• 1928 ~ Vince Guaraldi, Pianist on the Charlie Brown TV specials

• 1933 ~ Mimi Hines, Pop singer in Ford & Hines (with husband, Phil Ford) and Broadway singer

• 1935 ~ OCMSPeter Schickele , American composer, creator of P.D.Q. Bach. Recommended Books and CD’s by Schickele and P.D.Q. Bach
More information about Schickele and P.D.Q. Bach
Grammy winner

And Part 2

• 1935 ~ Diahann Carroll, Pop Singer

• 1939 ~ Spencer Davis, Musician with Spencer Davis Group

• 1939 ~ Charlie Barnet and his orchestra recorded Cherokee for Bluebird Records. Listen carefully and you’ll hear the horn of Billy May on the piece.

• 1952 ~ Phoebe Snow, American singer of popular music

• 1952 ~ Nicolette Larson, Singer

• 1954 ~ The first Newport Jazz Festival was held on the grass tennis courts of the Newport Casino in Newport RI. Eddie Condon and his band played Muskrat Ramble as the opening number of the world’s first jazz fest.

• 1959 ~ Billie Holiday (Eleanora Fagan) passed away

• 1961 ~ Rocker Bobby Lewis was starting week #2 of a seven-week stay at number one (one, one, one) on the pop-music charts with his smash, Tossin’ and Turnin’. Lewis, who grew up in an orphanage, learned to play the piano at age 5. He became popular in the Detroit, MI area before moving on to fame and fortune with Beltone Records.

• 1967 ~ John (William) Coltrane passed away

• 1967 ~ Monkees performed at Forest Hills NY as Jimi Hendrix’s opening act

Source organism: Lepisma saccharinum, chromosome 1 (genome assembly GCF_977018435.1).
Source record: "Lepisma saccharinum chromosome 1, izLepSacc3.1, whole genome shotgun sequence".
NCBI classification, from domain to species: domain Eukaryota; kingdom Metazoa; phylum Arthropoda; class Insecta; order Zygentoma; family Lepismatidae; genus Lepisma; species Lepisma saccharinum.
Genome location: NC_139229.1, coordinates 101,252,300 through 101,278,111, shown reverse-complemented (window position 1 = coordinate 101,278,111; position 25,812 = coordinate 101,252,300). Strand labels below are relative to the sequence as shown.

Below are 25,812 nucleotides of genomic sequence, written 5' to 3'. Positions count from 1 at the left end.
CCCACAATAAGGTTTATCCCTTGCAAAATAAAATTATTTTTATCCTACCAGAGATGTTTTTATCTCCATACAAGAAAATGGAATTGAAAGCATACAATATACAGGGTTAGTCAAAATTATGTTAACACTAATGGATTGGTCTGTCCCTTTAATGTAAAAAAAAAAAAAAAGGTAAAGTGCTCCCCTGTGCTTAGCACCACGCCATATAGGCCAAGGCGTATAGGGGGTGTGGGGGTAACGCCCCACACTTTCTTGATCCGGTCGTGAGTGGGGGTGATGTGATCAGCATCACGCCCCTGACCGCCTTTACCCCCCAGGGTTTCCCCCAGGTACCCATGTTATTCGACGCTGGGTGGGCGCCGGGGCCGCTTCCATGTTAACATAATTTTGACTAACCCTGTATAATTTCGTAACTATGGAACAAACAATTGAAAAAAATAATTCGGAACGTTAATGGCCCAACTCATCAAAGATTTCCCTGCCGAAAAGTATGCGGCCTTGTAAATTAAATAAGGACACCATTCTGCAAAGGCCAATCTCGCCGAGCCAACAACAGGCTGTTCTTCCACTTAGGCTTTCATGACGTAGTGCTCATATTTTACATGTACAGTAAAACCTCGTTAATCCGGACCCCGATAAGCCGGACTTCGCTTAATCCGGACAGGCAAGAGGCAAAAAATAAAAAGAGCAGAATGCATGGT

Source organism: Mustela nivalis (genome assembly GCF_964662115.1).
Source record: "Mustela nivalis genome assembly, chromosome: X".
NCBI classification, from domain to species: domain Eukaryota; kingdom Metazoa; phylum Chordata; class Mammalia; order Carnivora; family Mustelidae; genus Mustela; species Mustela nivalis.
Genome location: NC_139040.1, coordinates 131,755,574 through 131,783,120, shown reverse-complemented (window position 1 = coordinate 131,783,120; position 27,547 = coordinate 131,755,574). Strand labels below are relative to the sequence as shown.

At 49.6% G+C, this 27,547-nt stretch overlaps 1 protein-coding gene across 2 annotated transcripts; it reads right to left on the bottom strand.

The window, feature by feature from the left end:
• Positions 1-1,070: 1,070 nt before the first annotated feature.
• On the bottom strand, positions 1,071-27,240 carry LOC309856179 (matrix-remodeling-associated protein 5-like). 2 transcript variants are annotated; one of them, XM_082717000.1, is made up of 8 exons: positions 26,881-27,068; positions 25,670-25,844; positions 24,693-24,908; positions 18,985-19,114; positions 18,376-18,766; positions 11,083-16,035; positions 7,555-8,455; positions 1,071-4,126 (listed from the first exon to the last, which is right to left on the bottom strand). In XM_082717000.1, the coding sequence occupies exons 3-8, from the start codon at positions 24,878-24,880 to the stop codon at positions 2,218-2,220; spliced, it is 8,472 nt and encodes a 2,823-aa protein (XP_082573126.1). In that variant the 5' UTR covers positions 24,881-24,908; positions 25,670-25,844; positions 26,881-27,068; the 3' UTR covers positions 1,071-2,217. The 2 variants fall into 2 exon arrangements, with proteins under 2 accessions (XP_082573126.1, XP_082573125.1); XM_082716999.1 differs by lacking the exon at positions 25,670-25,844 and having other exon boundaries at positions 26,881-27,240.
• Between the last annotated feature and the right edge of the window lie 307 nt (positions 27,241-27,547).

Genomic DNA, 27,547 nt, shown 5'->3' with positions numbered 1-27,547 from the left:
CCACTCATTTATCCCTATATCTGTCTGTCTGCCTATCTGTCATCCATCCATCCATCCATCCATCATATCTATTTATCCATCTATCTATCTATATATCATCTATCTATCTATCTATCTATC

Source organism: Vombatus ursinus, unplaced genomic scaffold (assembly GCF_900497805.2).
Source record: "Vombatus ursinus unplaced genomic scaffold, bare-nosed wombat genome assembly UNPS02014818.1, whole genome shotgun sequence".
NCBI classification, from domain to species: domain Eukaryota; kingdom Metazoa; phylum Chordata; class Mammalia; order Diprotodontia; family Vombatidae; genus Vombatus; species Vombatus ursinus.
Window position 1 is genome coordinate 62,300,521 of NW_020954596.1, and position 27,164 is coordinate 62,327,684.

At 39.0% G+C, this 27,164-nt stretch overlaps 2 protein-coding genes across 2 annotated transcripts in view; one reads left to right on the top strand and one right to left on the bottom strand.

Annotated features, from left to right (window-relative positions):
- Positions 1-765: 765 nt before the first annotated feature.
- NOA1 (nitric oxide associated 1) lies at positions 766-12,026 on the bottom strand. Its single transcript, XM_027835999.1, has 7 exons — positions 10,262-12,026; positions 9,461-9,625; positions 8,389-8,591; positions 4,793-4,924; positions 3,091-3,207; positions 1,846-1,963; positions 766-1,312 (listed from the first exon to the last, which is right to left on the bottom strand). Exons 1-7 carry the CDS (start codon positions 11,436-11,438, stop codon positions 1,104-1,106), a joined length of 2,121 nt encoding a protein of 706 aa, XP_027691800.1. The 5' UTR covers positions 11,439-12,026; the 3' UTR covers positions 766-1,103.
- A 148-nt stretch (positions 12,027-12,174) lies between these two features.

• 1968 ~ The Beatles’ feature-length cartoon, Yellow Submarine, premiered at the London Pavilion. The song, Yellow Submarine, had been a #2 hit for the supergroup (9/17/66) and was the inspiration for the movie.

• 1987 ~ “Les Miserables” opened at Imperial Theatre in Tokyo

• 1989 ~ Paul McCartney released “This One”

• 1993 ~ Scott Salmon, American choreographer, died at the age of 51

• 1994 ~ Sebastian Piana, Argentine pianist and tango composer, died at the age of 91

• 2000 ~ Thea Dispeker, who molded operatic talent from Lauritz Melchior to Richard Leech, died at the age of 97.
More information about Dispeker

• 2002 ~ Lee Maye, a singer who played in the Milwaukee Braves outfield with Hank Aaron in the 1960s, died. He was 67. Maye began his 13-year major league career in 1959 and played with the Braves from 1959 to 1965. He later played for the Houston Astros, Cleveland Indians, Washington Senators and Chicago White Sox before retiring in 1971. Maye had a lifetime average of .274 and was admired for his ability to juggle his baseball and music careers. He performed with two doo-wop groups – Arthur Lee Maye and the Crowns, and Country Boys & City Girls – and sometimes sang with The Platters. He produced several popular singles during his 1960s recording career, including Gloria, Cool Loving and I Wanna Love.

 

August 31 ~ Today in Music History

today

 

• 1834 ~ Amilcare Ponchielli, Italian composer
More information about Ponchielli

• 1903 ~ Arthur (Morton) Godfrey, Ukulele playing, TV/radio entertainer

OCMS 1918 ~ Alan Jay Lerner, American lyricist for the musical theater Read quotes by and about Lerner
More information about Lerner

• 1939 ~ Jerry Allison, Drummer with The Crickets